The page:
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Caution on antibiotic links with blood sugar and mental health

| Updated on July 20, 2018

The United States Food and Drug Administration (FDA) has strengthened the current warnings in the prescribing information that fluoroquinolone antibiotics may cause significant decreases in blood sugar and certain mental health side effects.

The low blood sugar levels can result in serious problems, including coma, particularly in older people and patients with diabetes who are taking medicines to reduce blood sugar. We are making these changes because our recent review found reports of life-threatening low blood sugar side effects and reports of additional mental health side effects. We are requiring these updates in the drug labels and to the patient Medication Guides for the entire class of fluoroquinolones. This affects only the fluoroquinolone formulations taken by mouth or given by injection. Blood sugar disturbances, including high blood sugar and low blood sugar, are already included as a warning in most fluoroquinolone drug labels; however, we are adding that low blood sugar levels, also called hypoglycemia, can lead to coma.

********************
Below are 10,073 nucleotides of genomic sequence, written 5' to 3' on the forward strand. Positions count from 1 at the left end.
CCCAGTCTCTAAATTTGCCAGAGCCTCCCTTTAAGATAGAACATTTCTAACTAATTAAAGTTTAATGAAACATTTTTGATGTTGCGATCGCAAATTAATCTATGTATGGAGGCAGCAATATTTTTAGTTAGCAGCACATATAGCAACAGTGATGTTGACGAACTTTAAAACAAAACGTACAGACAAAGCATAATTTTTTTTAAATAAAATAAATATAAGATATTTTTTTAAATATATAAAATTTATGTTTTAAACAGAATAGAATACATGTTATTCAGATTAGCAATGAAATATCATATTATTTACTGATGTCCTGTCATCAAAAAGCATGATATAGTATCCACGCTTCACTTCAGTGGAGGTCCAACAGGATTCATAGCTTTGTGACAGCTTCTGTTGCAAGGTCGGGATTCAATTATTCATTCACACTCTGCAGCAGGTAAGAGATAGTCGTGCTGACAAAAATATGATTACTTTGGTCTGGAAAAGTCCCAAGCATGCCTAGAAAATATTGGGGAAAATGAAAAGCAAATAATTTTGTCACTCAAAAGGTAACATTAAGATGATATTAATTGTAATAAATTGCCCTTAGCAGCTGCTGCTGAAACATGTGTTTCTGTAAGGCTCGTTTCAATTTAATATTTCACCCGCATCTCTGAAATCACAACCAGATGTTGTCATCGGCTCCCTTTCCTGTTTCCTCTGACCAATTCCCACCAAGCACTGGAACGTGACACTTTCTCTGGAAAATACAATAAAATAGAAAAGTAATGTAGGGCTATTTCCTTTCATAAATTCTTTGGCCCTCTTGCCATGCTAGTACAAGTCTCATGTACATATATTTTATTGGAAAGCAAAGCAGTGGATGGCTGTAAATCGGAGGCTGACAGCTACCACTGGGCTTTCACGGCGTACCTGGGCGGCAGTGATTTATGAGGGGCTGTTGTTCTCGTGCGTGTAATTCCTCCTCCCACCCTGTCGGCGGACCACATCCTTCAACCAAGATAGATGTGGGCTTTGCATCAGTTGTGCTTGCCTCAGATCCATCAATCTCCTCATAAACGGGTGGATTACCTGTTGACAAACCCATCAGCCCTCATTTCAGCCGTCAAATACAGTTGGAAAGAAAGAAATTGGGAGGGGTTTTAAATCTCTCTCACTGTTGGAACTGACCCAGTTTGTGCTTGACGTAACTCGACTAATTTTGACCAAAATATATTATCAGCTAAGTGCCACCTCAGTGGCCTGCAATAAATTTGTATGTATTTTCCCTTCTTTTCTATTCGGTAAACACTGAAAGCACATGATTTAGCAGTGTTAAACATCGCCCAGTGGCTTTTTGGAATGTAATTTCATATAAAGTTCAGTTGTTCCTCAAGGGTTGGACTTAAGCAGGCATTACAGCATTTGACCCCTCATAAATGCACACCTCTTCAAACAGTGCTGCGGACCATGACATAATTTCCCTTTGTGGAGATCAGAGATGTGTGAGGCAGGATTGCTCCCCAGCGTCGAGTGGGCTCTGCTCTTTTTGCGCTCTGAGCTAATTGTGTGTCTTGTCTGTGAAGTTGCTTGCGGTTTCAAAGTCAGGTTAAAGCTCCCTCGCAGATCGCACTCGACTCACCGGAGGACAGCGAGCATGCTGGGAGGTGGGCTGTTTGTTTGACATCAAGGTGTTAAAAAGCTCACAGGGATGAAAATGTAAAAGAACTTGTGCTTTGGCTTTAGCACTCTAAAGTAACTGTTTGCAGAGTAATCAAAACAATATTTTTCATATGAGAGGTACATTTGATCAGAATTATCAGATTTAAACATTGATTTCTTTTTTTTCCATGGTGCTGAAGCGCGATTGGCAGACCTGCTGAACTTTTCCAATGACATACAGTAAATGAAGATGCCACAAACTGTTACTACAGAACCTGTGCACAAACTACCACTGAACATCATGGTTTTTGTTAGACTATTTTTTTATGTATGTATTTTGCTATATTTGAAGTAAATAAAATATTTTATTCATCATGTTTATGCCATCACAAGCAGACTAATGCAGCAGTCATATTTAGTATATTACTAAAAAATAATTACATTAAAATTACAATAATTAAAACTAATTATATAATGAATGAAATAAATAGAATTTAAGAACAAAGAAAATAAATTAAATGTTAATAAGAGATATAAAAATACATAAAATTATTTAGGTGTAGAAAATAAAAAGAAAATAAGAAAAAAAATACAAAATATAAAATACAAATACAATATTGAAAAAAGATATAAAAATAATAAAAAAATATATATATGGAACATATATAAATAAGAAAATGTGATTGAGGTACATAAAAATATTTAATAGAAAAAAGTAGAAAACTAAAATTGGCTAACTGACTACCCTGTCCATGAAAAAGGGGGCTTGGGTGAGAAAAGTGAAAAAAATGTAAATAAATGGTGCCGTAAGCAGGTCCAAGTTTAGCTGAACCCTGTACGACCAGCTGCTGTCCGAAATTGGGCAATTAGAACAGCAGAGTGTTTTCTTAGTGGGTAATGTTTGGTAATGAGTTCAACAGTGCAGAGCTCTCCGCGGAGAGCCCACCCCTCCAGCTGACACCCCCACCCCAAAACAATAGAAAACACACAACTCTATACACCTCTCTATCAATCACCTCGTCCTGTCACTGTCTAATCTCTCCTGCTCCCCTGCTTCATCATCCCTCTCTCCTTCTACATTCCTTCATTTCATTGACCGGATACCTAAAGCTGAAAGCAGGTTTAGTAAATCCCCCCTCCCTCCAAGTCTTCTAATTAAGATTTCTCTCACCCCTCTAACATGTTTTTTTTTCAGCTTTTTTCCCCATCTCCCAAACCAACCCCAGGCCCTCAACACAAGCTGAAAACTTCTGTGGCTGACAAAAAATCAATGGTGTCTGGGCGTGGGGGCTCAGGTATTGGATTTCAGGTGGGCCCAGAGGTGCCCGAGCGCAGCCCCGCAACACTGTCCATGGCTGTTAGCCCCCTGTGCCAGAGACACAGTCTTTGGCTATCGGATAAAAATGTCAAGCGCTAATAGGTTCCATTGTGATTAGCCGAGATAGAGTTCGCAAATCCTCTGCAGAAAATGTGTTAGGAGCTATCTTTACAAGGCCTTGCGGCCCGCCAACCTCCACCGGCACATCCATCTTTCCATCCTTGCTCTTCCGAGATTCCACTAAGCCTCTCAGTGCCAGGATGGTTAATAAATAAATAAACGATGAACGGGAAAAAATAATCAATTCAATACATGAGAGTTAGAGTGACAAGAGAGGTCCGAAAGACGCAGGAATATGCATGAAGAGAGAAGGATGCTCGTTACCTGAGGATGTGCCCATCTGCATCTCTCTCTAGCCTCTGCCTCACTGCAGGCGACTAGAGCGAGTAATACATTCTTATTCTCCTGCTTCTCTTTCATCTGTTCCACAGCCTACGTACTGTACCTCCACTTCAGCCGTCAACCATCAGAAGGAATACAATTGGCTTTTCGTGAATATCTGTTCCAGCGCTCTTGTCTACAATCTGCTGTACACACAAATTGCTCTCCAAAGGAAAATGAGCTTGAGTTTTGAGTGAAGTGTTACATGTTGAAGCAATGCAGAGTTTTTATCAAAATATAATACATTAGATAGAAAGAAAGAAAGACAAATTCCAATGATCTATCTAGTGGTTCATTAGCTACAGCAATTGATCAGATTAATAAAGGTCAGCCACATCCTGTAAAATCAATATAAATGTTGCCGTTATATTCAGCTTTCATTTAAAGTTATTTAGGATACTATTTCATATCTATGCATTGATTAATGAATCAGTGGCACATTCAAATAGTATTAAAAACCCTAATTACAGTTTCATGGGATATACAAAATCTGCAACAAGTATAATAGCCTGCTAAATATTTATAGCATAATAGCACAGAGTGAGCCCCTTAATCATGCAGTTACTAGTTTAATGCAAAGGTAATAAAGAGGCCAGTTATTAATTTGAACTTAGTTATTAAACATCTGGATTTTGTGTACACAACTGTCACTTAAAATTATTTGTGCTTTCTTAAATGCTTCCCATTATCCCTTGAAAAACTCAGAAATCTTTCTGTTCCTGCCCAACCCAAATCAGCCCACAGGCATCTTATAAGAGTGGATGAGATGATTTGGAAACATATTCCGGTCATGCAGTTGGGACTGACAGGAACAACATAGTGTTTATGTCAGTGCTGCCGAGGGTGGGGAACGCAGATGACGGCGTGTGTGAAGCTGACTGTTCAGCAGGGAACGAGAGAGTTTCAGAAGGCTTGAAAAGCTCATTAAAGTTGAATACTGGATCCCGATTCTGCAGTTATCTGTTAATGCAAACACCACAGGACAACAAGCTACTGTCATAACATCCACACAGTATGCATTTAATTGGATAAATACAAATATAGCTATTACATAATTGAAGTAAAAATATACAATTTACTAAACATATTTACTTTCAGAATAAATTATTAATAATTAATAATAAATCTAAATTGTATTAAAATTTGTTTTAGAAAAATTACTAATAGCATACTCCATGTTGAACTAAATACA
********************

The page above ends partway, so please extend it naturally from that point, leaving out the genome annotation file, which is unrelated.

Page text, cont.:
Across the fluoroquinolone antibiotic class, a range of mental health side effects are already described under Central Nervous System Effects in the Warnings and Precautions section of the drug label, which differed by individual drug. The new label changes will make the mental health side effects more prominent and more consistent across the systemic fluoroquinolone drug class. The mental health side effects to be added to or updated across all the fluoroquinolones are disturbances in attention, disorientation, agitation, nervousness, memory impairment, and serious disturbances in mental abilities called delirium.

Fluoroquinolone antibiotics are approved to treat certain serious bacterial infections, and have been used for more than 30 years. They work by killing or stopping the growth of bacteria that can cause illness. Without treatment, some infections can spread and lead to serious health problems.

Source: USFDA

Published on July 20, 2018

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